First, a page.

“For Dr. Kubal’s class, we had to research a local activist organization. I chose MECHA [Movimiento Estudiante Chicano/a de Aztlan]. It was the time of California’s anti-immigrant initiative [which was passed but later ruled unconstitutional, Ed.] and I felt under attack. I was asked to do various small tasks for the club as they organized against the bill, and I began to feel part of the group. Most of them were seniors, and I guess I felt I needed to take up the torch when they left.”

The next year, Ernesto became a lead organizer for the annual Cesar Chavez vigil on campus. “I was surprised how powerful an experience it was to work with people who shared pride in their heritage and a common purpose.” From there, it was little stretch to his current position.

Having watched Ernesto in action at occasional meetings and events, I was aware of his passion and intensity. What I hadn’t seen, until the interview for this column was his good humor and understanding of human difference. He speaks of political opponents without anger, realizing that even political enemies have a shared humanity, and a right to thought and opinion he doesn’t share. “I understand we all have only partial knowledge of a situation, and people can adopt positions out of ignorance or fear, often led on by public figures seeking power. But understanding them means I don’t hate them, it doesn’t mean I compromise.” It was impressive for me to hear such Gandhian sentiments from so young a man.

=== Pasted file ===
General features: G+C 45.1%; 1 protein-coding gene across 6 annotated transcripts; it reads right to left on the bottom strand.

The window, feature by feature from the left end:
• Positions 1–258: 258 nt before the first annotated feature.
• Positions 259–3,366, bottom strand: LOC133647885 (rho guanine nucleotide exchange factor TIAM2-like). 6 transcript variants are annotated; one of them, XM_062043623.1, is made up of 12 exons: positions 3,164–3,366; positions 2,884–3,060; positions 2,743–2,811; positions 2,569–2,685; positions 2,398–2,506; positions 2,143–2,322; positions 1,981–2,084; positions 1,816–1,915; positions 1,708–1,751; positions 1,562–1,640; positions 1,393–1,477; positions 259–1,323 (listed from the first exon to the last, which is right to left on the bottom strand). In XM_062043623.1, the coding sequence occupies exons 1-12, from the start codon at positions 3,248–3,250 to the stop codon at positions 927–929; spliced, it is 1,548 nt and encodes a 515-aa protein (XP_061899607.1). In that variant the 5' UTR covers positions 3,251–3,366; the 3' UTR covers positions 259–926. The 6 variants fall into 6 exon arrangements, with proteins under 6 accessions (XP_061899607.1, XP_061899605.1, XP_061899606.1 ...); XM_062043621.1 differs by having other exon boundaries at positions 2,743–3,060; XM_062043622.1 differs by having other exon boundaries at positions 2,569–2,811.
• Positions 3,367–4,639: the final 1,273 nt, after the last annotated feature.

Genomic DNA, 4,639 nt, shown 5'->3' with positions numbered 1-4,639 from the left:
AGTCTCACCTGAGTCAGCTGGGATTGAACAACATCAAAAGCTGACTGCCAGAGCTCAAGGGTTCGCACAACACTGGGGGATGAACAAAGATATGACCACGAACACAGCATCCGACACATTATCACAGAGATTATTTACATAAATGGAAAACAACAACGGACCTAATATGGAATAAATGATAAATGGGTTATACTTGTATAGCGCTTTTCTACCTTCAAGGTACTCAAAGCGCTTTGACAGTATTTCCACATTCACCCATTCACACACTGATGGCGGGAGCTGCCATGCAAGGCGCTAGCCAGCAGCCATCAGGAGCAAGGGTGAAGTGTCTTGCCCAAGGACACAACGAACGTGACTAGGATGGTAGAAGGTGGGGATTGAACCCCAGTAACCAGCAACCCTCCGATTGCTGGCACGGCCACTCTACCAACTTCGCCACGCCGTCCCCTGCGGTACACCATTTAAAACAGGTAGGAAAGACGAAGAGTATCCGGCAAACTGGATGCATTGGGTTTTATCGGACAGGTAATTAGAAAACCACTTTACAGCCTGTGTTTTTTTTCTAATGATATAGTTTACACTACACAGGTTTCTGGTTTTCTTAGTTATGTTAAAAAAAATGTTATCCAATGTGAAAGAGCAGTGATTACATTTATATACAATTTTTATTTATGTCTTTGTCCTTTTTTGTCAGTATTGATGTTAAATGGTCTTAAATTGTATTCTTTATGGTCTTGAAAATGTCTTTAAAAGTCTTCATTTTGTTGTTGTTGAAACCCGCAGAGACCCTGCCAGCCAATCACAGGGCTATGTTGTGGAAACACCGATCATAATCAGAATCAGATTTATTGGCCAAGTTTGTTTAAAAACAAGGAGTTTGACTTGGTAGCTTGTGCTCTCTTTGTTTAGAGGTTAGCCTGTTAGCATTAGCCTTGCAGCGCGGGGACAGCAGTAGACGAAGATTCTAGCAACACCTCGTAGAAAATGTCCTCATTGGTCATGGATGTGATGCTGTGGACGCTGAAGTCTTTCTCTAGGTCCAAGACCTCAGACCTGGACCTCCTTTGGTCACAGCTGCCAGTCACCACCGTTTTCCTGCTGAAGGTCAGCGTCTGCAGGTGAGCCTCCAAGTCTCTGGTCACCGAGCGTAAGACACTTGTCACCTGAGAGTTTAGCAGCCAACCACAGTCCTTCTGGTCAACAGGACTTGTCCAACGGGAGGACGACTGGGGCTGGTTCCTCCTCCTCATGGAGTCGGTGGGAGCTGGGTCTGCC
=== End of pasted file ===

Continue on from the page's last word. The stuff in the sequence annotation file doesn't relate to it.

I asked Ernesto about the prominent tattoos he sports. He assured me they did not represent gang affiliation or jail time. The ones on his right forearm are, in fact, a quote from Emiliano Zapata (“Esmejor morir de pie que viver una vida de rodillas” [“It is better to die on your feet than live on your knees”]); a Mexican Indian symbol, ollin, meaning “movement”; and the cry of African freedom fighters, “Uhuru.” On his neck is written the name of his 11-year-old sister Juanita, which to him emblazons his commitment to his family and future generations. “I don’t expect a lot of the changes I work for to come in my lifetime… but maybe in hers.”